Last Updated: Tuesday, August 20, 2013
Principal Investigator: Paul Newhouse, M.D.
Other researchers: Elizabeth Dykens, PhD
In the general population, memory changes may be an early warning sign of dementia. In adults with Down syndrome, preclinical signs of dementia can begin as early as the mid-30s and include behavioral or personality changes (depressive symptoms, withdrawal, indifference, passivity).
A recent study conducted in our lab found significant improvements in adults diagnosed with Mild Cognitive Impairment (MCI) who used nicotine patches. The patches were effective and had an excellent safety profile. We hope to find similar positive effects in adults with Down Syndrome. During the visits, there will be a physical exam, some thinking and memory tasks, and an fMRI. A parent and/or guardian should accompany the adult.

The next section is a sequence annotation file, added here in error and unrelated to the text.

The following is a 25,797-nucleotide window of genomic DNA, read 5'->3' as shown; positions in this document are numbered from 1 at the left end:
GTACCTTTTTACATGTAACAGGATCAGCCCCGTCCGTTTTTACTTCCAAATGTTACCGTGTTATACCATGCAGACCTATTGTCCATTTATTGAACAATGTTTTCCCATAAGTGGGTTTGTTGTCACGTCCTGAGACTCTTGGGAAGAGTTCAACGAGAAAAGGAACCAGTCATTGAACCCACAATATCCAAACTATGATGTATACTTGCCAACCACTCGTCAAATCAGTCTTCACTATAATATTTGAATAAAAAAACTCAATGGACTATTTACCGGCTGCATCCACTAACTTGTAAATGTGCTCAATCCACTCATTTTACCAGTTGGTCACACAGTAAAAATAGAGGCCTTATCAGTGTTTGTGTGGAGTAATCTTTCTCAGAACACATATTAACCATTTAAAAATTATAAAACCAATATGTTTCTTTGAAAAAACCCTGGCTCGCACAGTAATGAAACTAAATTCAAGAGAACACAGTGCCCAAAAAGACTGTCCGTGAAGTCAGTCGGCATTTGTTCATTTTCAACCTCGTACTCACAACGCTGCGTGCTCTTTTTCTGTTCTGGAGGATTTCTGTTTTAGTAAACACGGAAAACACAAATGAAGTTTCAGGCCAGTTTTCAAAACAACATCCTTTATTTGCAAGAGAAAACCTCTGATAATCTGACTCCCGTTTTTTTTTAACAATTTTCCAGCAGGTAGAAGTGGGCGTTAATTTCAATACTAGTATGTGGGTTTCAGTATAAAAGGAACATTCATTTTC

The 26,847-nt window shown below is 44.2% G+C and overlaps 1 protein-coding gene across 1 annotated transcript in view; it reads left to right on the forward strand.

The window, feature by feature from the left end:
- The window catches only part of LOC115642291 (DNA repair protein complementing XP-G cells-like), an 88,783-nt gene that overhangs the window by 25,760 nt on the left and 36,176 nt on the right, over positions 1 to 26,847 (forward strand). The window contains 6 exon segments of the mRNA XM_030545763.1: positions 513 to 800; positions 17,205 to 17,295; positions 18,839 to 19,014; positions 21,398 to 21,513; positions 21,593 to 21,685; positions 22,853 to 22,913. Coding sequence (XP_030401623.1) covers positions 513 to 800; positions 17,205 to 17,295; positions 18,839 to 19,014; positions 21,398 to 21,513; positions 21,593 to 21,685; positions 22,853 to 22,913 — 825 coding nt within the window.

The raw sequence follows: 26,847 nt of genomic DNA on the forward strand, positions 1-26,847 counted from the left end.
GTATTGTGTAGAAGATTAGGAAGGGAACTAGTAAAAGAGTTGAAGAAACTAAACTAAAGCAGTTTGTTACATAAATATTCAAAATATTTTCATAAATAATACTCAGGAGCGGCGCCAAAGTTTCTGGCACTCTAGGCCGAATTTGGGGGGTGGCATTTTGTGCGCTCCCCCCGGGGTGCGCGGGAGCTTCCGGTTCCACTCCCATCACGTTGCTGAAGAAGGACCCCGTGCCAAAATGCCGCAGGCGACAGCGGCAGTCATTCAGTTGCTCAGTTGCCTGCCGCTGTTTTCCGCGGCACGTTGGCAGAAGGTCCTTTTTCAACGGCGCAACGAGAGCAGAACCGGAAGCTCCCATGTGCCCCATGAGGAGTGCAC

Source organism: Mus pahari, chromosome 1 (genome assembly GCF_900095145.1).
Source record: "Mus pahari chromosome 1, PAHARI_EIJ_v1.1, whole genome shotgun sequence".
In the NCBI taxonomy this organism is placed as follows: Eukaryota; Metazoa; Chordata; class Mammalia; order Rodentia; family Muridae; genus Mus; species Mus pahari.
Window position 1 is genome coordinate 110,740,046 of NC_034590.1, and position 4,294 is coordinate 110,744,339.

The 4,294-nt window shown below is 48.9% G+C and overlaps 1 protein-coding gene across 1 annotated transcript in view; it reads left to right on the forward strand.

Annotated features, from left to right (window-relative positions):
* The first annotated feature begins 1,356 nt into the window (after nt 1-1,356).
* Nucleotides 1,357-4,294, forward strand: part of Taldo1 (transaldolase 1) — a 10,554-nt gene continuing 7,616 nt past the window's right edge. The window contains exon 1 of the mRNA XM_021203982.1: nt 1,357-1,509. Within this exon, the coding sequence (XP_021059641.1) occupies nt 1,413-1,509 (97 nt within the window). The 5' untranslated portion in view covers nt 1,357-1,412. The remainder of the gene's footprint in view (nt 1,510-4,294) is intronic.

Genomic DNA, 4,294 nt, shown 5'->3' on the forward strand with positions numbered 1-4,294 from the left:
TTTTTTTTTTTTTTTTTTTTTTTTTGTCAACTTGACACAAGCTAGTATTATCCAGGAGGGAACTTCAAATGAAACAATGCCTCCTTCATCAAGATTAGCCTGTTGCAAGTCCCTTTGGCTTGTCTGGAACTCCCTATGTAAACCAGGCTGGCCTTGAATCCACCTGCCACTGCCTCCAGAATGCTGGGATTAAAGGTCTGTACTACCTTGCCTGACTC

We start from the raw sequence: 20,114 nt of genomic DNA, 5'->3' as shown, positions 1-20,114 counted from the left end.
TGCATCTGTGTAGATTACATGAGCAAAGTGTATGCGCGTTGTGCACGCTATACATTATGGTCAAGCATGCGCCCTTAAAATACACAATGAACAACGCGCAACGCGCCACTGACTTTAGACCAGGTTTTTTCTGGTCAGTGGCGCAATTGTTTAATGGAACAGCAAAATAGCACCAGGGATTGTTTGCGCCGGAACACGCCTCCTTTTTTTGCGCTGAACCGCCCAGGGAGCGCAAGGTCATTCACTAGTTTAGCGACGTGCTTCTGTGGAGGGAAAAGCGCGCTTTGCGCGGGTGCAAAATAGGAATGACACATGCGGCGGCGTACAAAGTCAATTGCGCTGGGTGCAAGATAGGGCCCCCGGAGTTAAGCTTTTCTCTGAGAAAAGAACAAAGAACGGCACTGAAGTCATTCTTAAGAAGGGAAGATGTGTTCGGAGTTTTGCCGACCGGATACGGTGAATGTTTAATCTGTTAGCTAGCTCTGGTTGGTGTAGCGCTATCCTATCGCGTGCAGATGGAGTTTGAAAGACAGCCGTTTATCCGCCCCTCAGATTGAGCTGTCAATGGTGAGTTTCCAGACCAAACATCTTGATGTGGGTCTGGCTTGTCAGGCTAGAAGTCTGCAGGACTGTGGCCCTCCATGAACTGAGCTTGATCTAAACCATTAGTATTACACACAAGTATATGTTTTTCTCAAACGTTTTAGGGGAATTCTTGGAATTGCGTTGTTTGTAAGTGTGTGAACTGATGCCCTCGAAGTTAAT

This treatment research study represents a collaboration between Vanderbilt’s Center for Cognitive Medicine, directed by Paul A. Newhouse, M.D. & the Vanderbilt Kennedy Center, directed by Elisabeth Dykens, Ph.D. It is supported by a Nicholas Hobbs Society Discovery grant.
Non-smoking adults with Down Syndrome 30 years and older who have experienced mild changes in memory, concentration or behavior
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6 study visits